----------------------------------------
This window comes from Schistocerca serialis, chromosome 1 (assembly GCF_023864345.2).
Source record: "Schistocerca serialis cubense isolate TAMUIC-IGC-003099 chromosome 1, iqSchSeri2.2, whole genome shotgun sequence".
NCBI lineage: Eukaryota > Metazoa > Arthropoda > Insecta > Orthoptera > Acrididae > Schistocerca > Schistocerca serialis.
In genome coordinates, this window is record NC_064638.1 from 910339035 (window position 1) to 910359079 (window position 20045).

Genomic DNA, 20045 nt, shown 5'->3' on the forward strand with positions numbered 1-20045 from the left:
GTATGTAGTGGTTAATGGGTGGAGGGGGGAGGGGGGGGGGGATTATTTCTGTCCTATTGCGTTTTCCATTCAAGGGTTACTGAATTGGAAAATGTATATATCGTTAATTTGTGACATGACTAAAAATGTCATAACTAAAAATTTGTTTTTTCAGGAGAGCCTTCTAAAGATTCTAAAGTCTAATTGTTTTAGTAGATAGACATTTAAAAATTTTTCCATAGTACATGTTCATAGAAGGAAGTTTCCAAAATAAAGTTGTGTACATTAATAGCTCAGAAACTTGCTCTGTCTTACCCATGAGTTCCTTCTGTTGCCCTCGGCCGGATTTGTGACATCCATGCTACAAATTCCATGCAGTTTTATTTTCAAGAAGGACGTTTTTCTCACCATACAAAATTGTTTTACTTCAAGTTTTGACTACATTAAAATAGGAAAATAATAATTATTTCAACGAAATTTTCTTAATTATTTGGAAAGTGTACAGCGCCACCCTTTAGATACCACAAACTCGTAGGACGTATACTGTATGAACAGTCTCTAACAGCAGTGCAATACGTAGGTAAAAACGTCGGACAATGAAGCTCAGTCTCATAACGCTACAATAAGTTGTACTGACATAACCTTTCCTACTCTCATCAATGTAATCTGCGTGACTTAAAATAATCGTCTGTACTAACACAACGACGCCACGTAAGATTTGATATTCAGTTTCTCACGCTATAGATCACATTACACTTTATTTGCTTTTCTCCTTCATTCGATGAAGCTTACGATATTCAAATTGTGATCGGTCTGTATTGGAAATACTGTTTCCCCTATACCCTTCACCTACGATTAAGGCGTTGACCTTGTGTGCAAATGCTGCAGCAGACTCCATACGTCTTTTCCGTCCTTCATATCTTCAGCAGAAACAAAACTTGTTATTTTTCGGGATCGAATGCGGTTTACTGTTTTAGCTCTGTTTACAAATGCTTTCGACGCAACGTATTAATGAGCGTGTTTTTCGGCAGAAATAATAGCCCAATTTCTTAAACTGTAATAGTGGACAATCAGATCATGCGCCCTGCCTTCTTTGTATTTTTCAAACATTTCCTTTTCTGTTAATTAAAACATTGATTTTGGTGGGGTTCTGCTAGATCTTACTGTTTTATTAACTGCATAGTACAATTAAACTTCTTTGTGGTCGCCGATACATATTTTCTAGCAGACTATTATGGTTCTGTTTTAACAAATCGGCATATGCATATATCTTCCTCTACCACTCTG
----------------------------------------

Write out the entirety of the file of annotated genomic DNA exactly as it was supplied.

This window comes from Schistocerca serialis, chromosome 1 (assembly GCF_023864345.2).
Source record: "Schistocerca serialis cubense isolate TAMUIC-IGC-003099 chromosome 1, iqSchSeri2.2, whole genome shotgun sequence".
NCBI lineage: Eukaryota > Metazoa > Arthropoda > Insecta > Orthoptera > Acrididae > Schistocerca > Schistocerca serialis.
In genome coordinates, this window is record NC_064638.1 from 910339035 (window position 1) to 910359079 (window position 20045).

Genomic DNA, 20045 nt, shown 5'->3' on the forward strand with positions numbered 1-20045 from the left:
GTATGTAGTGGTTAATGGGTGGAGGGGGGAGGGGGGGGGGGATTATTTCTGTCCTATTGCGTTTTCCATTCAAGGGTTACTGAATTGGAAAATGTATATATCGTTAATTTGTGACATGACTAAAAATGTCATAACTAAAAATTTGTTTTTTCAGGAGAGCCTTCTAAAGATTCTAAAGTCTAATTGTTTTAGTAGATAGACATTTAAAAATTTTTCCATAGTACATGTTCATAGAAGGAAGTTTCCAAAATAAAGTTGTGTACATTAATAGCTCAGAAACTTGCTCTGTCTTACCCATGAGTTCCTTCTGTTGCCCTCGGCCGGATTTGTGACATCCATGCTACAAATTCCATGCAGTTTTATTTTCAAGAAGGACGTTTTTCTCACCATACAAAATTGTTTTACTTCAAGTTTTGACTACATTAAAATAGGAAAATAATAATTATTTCAACGAAATTTTCTTAATTATTTGGAAAGTGTACAGCGCCACCCTTTAGATACCACAAACTCGTAGGACGTATACTGTATGAACAGTCTCTAACAGCAGTGCAATACGTAGGTAAAAACGTCGGACAATGAAGCTCAGTCTCATAACGCTACAATAAGTTGTACTGACATAACCTTTCCTACTCTCATCAATGTAATCTGCGTGACTTAAAATAATCGTCTGTACTAACACAACGACGCCACGTAAGATTTGATATTCAGTTTCTCACGCTATAGATCACATTACACTTTATTTGCTTTTCTCCTTCATTCGATGAAGCTTACGATATTCAAATTGTGATCGGTCTGTATTGGAAATACTGTTTCCCCTATACCCTTCACCTACGATTAAGGCGTTGACCTTGTGTGCAAATGCTGCAGCAGACTCCATACGTCTTTTCCGTCCTTCATATCTTCAGCAGAAACAAAACTTGTTATTTTTCGGGATCGAATGCGGTTTACTGTTTTAGCTCTGTTTACAAATGCTTTCGACGCAACGTATTAATGAGCGTGTTTTTCGGCAGAAATAATAGCCCAATTTCTTAAACTGTAATAGTGGACAATCAGATCATGCGCCCTGCCTTCTTTGTATTTTTCAAACATTTCCTTTTCTGTTAATTAAAACATTGATTTTGGTGGGGTTCTGCTAGATCTTACTGTTTTATTAACTGCATAGTACAATTAAACTTCTTTGTGGTCGCCGATACATATTTTCTAGCAGACTATTATGGTTCTGTTTTAACAAATCGGCATATGCATATATCTTCCTCTACCACTCTG